Sabin Point Light
|Location||southwest of Sabin Point in the Providence River|
|Tower height||36 feet (11 m) (incl. foundation)|
|Tower shape||square house with integral tower|
|Focal height||11 m (36 ft)|
|Lens||sixth-order Fresnel lens|
|Range||6.5 nautical miles; 12.1 kilometres (7.5 mi)|
This light was constructed in 1872 to mark a bend in the shipping channel southwest of Sabin Point. The Second Empire style house was constructed according to a plan by Albert R. Dow, the winning design in a contest sponsored by the Lighthouse Service. Nearly identical lights were constructed at Colchester Reef, Pomham Rocks, Esopus Meadows Light and Rose Island. Initially the keeper also had responsibility for the beacon which was replaced in 1876 by the Bullock's Point Light.
The light weathered the hurricane of 1938 fairly well, albeit with serious flood damage to the first floor. The keeper's wife, Annie Whitford, was washed away three times, but managed not only to survive but to keep the light going through the storm. On a less perilous note, two of her daughters were married at the light, the second to the son of the keeper of the Warwick Light.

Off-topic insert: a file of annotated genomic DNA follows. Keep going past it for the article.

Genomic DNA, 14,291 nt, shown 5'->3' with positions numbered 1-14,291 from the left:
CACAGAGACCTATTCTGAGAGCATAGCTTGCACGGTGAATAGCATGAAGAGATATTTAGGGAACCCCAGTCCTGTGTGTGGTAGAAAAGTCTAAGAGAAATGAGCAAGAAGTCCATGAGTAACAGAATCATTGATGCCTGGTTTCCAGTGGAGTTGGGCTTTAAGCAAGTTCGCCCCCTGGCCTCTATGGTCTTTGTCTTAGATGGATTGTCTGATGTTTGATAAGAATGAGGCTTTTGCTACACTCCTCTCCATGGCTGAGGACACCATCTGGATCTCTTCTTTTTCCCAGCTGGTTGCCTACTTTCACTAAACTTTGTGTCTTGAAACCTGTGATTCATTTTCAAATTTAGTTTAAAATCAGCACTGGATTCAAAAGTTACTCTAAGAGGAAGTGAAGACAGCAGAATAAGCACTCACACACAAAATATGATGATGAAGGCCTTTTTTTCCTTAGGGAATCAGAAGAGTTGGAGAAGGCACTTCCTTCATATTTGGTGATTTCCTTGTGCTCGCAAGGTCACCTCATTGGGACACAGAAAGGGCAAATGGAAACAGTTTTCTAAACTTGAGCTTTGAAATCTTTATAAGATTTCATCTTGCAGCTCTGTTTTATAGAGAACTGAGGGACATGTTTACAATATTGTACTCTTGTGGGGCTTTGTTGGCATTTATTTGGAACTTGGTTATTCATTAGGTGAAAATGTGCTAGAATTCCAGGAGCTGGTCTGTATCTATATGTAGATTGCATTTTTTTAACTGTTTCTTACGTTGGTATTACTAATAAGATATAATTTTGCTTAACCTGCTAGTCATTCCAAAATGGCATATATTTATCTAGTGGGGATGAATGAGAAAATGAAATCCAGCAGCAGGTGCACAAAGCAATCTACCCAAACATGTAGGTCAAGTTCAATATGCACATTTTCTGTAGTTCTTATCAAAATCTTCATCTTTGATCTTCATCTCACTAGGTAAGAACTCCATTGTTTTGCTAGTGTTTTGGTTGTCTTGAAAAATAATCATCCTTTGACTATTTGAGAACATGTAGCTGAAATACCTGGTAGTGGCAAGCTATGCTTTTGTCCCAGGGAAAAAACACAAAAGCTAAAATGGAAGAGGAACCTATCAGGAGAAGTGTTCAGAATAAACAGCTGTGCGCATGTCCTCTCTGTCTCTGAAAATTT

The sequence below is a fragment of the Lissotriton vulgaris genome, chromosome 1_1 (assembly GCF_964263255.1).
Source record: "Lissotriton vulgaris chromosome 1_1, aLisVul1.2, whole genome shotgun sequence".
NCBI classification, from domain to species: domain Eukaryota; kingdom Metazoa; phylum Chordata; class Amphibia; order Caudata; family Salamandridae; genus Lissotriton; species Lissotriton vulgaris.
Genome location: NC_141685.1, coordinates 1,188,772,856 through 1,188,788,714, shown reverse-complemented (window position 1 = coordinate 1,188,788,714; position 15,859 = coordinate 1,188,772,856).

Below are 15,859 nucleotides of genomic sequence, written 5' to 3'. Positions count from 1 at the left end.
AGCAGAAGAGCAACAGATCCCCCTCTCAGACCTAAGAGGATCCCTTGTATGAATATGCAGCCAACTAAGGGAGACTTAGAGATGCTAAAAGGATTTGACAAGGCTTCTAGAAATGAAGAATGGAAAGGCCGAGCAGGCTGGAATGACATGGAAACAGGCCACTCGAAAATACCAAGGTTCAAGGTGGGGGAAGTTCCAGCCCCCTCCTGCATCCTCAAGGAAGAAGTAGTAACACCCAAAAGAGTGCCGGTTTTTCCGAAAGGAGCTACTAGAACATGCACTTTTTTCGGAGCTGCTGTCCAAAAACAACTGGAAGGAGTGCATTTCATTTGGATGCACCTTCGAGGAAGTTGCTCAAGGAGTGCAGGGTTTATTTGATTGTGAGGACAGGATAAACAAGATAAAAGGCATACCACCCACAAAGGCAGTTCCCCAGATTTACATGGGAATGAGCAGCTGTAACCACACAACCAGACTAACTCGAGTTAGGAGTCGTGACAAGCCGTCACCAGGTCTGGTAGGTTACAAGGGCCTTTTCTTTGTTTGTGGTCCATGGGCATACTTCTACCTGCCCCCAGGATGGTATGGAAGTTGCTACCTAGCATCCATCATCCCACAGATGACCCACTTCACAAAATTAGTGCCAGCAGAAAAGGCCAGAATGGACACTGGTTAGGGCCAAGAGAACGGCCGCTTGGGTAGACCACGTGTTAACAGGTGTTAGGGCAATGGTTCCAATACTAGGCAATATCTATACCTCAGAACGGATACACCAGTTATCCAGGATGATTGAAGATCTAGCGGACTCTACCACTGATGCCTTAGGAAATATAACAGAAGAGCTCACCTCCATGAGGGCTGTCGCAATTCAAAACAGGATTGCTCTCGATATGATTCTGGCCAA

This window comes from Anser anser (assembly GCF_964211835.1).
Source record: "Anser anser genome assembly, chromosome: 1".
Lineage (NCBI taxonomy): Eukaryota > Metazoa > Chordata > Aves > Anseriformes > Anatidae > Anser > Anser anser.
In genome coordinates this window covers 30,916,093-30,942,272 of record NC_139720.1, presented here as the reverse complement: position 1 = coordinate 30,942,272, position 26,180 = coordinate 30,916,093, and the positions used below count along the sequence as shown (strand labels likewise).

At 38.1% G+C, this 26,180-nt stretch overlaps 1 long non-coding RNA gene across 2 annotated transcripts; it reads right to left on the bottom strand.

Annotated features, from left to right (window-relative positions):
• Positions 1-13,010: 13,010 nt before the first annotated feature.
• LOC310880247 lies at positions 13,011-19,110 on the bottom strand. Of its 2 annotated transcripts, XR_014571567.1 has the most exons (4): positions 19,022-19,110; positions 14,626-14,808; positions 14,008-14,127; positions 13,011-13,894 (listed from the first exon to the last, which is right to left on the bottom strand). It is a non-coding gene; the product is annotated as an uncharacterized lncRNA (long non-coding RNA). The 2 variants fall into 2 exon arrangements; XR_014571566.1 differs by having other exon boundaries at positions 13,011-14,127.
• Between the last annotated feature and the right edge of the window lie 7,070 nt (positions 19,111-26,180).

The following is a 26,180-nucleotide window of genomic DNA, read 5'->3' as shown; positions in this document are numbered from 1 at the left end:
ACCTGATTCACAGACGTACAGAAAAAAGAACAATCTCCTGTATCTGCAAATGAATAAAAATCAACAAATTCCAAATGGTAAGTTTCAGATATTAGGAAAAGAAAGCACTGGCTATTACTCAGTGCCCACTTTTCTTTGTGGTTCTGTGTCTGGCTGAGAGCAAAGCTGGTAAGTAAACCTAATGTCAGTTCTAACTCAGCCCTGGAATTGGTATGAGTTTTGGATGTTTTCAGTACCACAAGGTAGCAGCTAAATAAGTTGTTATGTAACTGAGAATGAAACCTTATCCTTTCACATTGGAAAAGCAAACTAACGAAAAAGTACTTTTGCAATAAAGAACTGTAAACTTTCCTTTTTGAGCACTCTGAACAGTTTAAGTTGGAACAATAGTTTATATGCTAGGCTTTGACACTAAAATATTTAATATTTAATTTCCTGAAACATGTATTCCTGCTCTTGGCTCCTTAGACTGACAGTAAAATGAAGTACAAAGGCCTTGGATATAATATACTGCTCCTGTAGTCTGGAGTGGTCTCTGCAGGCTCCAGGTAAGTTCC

In 1956 the light was converted to electricity and automated. In 1968 widening of the shipping channel led the harbor authority to order the removal of the light, and it was burned down and the foundation razed. An automated beacon was placed on a dolphin nearby; the light was discontinued in 1989 and replaced with a day beacon.
- "Historic Light Station Information and Photography: Rhode Island". United States Coast Guard Historian's Office. Archived from the original on 2017-05-01. Retrieved 2008-06-27.
- D'Entremont, Jeremy. "Sabin Point Light: History". Retrieved 2008-06-27.
- Holmes, R. "Rhode Island Lighthouse History: Sabin Point Light". Retrieved 2008-06-27.